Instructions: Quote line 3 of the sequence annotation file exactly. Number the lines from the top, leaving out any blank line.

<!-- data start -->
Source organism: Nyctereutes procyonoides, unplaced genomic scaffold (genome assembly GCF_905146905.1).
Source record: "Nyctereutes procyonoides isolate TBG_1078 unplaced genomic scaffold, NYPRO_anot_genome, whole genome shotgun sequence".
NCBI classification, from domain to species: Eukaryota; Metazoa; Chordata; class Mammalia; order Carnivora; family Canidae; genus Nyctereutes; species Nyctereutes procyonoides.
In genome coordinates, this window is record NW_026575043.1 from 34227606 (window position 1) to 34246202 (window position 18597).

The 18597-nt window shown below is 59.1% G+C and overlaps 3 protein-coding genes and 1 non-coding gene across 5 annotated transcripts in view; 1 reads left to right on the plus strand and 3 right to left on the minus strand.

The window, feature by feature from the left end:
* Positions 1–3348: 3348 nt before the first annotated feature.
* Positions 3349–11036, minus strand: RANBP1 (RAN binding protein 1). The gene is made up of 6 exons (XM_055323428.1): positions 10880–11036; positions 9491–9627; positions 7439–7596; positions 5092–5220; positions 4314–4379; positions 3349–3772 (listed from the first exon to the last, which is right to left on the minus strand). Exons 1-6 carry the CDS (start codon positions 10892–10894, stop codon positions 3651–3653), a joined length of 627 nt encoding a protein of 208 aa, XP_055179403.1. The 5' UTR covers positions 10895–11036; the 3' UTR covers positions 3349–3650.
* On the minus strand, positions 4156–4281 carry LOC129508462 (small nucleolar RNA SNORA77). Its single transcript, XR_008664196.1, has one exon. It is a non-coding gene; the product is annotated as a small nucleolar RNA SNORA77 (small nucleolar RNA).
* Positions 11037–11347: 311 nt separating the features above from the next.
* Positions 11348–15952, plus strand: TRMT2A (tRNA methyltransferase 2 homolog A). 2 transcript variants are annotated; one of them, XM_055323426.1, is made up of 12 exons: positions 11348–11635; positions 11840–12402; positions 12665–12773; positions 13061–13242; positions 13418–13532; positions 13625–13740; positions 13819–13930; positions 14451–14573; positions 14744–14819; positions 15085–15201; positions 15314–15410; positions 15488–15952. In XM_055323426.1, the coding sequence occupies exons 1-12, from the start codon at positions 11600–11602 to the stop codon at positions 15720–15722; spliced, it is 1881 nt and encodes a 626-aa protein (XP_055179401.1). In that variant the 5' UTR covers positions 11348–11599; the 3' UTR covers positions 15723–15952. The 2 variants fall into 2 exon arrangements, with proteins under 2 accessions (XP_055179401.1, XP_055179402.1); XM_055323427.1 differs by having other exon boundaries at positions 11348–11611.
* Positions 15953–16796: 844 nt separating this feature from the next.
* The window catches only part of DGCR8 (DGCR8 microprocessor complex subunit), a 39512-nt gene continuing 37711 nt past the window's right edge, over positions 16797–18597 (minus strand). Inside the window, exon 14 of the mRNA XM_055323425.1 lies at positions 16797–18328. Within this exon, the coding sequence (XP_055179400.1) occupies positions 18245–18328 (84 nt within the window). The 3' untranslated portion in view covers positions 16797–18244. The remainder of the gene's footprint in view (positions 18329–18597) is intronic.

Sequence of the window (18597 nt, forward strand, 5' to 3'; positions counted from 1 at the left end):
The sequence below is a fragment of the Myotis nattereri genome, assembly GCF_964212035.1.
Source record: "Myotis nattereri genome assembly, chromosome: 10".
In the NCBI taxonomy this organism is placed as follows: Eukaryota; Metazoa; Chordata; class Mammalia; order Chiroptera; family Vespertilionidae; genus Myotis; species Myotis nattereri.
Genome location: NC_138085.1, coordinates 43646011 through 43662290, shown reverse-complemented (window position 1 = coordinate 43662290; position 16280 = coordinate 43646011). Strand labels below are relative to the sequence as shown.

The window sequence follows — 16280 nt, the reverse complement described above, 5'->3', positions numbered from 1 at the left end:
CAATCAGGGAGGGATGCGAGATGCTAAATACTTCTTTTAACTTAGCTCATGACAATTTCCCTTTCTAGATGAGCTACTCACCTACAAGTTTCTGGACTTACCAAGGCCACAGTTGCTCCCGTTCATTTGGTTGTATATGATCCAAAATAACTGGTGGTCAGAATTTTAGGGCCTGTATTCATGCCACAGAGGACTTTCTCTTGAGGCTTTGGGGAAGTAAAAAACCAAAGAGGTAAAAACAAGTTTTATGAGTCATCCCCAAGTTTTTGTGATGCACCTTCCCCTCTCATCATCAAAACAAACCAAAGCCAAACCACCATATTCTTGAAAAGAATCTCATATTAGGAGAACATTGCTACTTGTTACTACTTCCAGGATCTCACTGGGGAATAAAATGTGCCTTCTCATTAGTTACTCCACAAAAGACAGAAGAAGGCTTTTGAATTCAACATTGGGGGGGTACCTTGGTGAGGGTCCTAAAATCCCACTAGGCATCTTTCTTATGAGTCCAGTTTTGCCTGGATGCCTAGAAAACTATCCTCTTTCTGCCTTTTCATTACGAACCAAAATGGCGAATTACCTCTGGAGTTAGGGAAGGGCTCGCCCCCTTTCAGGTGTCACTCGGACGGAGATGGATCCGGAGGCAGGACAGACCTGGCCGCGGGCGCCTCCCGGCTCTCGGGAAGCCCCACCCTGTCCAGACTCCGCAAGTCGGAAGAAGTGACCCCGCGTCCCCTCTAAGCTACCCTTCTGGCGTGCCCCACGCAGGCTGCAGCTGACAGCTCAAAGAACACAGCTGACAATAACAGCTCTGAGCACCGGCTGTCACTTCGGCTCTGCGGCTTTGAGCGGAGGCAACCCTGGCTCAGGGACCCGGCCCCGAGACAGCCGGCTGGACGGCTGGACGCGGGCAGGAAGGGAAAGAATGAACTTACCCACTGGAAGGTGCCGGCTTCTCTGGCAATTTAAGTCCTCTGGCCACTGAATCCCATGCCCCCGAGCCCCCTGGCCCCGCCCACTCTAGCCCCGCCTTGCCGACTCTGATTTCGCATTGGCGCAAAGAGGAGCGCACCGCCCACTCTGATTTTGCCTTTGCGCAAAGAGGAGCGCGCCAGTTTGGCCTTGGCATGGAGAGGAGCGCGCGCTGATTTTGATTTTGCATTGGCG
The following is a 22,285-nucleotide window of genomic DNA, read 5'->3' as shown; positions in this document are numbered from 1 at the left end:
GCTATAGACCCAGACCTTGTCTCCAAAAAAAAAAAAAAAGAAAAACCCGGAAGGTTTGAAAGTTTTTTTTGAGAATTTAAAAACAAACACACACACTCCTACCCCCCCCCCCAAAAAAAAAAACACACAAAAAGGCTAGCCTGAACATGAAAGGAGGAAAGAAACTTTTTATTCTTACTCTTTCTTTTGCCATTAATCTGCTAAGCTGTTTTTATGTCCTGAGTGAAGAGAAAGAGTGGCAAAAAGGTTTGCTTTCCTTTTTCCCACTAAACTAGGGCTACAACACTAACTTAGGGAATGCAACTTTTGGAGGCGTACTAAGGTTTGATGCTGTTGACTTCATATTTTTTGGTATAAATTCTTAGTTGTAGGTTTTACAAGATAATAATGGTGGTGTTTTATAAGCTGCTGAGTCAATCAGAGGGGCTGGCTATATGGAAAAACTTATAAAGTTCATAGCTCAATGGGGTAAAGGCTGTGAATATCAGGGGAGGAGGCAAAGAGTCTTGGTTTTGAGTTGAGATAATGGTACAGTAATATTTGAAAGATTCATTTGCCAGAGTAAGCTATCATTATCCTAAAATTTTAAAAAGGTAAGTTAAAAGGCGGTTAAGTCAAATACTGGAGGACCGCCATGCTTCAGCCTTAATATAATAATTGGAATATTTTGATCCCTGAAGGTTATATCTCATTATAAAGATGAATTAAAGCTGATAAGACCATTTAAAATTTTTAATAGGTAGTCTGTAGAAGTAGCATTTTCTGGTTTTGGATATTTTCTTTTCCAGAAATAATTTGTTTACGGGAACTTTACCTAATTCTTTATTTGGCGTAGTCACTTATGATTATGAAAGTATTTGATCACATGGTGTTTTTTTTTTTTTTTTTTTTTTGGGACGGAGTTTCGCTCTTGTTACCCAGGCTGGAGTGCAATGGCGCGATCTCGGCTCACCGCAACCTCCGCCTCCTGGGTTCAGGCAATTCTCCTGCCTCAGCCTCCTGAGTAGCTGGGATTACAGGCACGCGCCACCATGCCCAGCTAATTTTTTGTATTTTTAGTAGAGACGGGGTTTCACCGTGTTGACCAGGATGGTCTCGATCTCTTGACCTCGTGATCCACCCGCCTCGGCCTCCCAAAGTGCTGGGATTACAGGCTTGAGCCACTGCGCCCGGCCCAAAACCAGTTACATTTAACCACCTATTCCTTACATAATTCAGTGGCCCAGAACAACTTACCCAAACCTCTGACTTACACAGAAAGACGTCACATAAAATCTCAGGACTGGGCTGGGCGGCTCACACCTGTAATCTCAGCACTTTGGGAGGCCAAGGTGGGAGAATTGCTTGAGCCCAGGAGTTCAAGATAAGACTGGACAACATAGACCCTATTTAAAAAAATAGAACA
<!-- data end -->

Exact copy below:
NCBI classification, from domain to species: Eukaryota; Metazoa; Chordata; class Mammalia; order Carnivora; family Canidae; genus Nyctereutes; species Nyctereutes procyonoides.